2015 September 16 Competition Didi Kuaidi, the dominant Chinese player in China's ride-hailing market, announces a $100 million investment in Lyft, the second biggest player in the United States ride-hailing market after Uber. In addition, the companies announce a strategic partnership, where people can use the Lyft app to get rides using Didi Kuaidi in China, and vice versa.[26]
2015 September 30 Company Lyft announces its second engineering hub in Seattle.[27]
2015 December International Lyft's alliance grows to include Didi Kuaidi (China), Ola Cabs (India), and GrabTaxi (South-East Asia) (all of which have Softbank as an investor). This is widely seen as an attempt by the companies to keep Uber at bay. All the other companies in the partnership are market leaders in their respective regions of focus.[28][29]
2016 January 4 Funding Lyft announces a partnership with U.S. automaker General Motors, which invests $500 million as part of a Series F $1 Billion fundraising effort. The partnership is designed to help both companies accelerate in the ride-sharing market, as well as the autonomous car arena.[2][30][31]
2016 March Partnerships Lyft launches Express Drive, a car rental program through which Lyft drivers can rent a GM vehicle to drive on the platform.[32]
2016 March Product Lyft and General Motors announce partnership to test-drive electric taxis.[33]
2016 May 7–9 Local retreat On May 9, Uber and Lyft cease operations in Austin, Texas.[34][35] This is in response to a city ordinance upheld by Austin voters on May 7 that would require drivers for Uber, Lyft, and other transportation network companies to get fingerprint checks, to have their vehicles labeled, and to not pick up and drop off in certain city lanes.[36][37]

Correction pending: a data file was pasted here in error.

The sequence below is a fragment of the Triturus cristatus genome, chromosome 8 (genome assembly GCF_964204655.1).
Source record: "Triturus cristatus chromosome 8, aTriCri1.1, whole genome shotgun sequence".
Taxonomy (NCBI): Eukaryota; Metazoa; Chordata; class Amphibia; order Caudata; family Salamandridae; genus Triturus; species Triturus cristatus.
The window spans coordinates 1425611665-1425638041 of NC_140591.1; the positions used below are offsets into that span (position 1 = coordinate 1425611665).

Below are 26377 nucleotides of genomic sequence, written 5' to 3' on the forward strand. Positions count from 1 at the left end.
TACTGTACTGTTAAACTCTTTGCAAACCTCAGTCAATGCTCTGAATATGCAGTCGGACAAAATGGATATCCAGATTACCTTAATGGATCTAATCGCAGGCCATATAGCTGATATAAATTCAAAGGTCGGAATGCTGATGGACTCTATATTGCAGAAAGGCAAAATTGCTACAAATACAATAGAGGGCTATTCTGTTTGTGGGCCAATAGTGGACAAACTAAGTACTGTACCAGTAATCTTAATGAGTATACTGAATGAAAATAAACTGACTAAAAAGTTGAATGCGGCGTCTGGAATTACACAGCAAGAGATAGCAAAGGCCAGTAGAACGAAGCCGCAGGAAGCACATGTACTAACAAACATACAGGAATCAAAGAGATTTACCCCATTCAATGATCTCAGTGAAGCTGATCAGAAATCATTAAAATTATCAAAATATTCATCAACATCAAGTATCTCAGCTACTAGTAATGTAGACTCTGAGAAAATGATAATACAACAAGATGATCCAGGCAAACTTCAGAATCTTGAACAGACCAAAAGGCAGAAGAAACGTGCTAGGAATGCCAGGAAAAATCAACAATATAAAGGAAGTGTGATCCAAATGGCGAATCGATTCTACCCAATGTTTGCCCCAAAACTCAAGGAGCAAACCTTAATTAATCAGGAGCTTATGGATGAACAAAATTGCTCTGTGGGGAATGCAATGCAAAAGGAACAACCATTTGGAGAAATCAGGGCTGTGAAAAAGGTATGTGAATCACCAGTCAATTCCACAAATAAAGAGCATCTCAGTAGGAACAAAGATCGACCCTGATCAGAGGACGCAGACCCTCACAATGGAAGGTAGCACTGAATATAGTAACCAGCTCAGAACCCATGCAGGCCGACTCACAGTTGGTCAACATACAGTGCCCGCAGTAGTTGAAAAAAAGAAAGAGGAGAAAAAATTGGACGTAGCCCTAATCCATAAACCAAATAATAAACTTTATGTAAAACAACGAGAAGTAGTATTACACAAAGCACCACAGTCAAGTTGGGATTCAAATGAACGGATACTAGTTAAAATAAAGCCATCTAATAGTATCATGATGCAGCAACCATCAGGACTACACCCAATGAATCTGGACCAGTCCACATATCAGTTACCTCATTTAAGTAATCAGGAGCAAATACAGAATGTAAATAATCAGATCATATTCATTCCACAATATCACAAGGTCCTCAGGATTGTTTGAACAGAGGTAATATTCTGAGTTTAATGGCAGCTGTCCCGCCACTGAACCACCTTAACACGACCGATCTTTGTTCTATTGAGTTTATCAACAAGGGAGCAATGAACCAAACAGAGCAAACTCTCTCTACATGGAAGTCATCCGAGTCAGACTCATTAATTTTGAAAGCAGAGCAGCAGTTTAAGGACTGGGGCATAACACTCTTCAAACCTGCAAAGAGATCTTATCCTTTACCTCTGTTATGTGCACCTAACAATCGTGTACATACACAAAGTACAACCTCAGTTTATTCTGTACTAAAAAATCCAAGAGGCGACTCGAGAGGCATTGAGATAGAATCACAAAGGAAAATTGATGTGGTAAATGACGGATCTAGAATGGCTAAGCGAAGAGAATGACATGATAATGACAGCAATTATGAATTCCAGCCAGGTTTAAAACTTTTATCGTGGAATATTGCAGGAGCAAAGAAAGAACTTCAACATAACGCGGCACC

2016 May 23 Product Lyft announces that it will now allow users to schedule trips ahead of time.[38]
2016 June Partnerships Walmart decides to test grocery delivery with both Uber and Lyft.[39]
2016 June 27 Partnerships Lyft announces that it has been working with Qatalyst Partners LP, in exploring its options for a future acquisition.[40] It has been unable to find an acquirer as of August 2016.[41]
2016 August 1 Local retreat, competition, mergers Lyft's ally Didi Chuxing (formerly Didi Kuaidi), the dominant player in China's ridesharing market, agrees to buy Uber China, Uber's business in China.[42] [43] The Uber brand will be retained, but Didi would “integrate the managerial and technological experience and expertise of the two teams.” Uber, which has reportedly lost $2 billion trying to make inroads in China, would therefore be able to cut its losses and focus on the rest of the Asian market.[44] Commentators speculate on the effect this would have on Lyft, Ola Cabs, and GrabTaxi, that had entered into a technology and service alliance with Didi in December 2015.[45][46]

See also


  1. Farr, Christina (23 May 2013). "Lyft team gets $60M more; now it must prove ride-sharing can go global". VentureBeat. Retrieved 17 July 2013. 
  2. 2.0 2.1 2.2 2.3 2.4 "Lyft". Retrieved June 26, 2016. 
  3. "Lyft Strikes Deal With California Regulator To Remove Fines, Expands Its Ride-Sharing Service To LA". Retrieved July 1, 2016. 
  4. Green, Tomio (23 May 2013). "Lyft Raises $60 Million As Ride Sharing Competition Heats Up". Forbes. Retrieved 17 July 2013. 
  5. Lagorio, Christine and Markowitz, Eric (23 May 2013). "Lyft's New $60M: How the Deal Went Down". Inc. Magazine. Retrieved 17 July 2013. 
  6. Gannes, Liz (12 Jul 2013). "Lyft Sells Zimride Carpool Service to Rental-Car Giant Enterprise". All Things D. Retrieved 17 July 2013. 
  7. "Lyft Is Expanding Its Ride-Sharing Service To Silicon Valley". Retrieved July 1, 2016. 
  8. "Lyft cuts prices nationwide by 20%, temporarily stops taking commission from drivers - GeekWire". Geekwire.com. Retrieved August 27, 2016. 
  9. 9.0 9.1 "Lyft Reintroduces Commissions on Rides, With a Twist - Digits". The Wall Street Journal. Retrieved August 27, 2016. 
  10. "Lyft Launches In 24 New Markets, Cuts Fares By Another 10%". Retrieved July 1, 2016. 
  11. "Lyft Goes Swift: How (And Why) It Rewrote Its App From Scratch In Apple's New Language". Fastcompany.com. Retrieved August 21, 2016. 
  12. CHRISTINE LAGORIO-CHAFKIN (25 July 2014). "Lyft in New York City: Let's Try This One More Time". Inc. Monsueto Ventures. Retrieved 27 July 2014.